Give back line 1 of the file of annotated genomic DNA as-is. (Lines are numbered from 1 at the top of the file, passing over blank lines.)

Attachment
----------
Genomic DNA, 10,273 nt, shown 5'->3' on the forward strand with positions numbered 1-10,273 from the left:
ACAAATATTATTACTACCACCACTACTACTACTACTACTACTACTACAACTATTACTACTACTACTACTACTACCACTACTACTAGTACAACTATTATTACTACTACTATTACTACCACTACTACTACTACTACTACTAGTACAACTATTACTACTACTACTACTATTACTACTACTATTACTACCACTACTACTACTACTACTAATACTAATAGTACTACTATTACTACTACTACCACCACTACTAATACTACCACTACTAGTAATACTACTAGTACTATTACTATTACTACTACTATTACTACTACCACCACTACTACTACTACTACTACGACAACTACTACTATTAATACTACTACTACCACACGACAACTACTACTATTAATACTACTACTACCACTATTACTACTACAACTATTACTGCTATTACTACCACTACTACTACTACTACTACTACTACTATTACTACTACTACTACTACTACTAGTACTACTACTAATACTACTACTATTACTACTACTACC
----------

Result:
Genomic DNA, 10,273 nt, shown 5'->3' on the forward strand with positions numbered 1-10,273 from the left: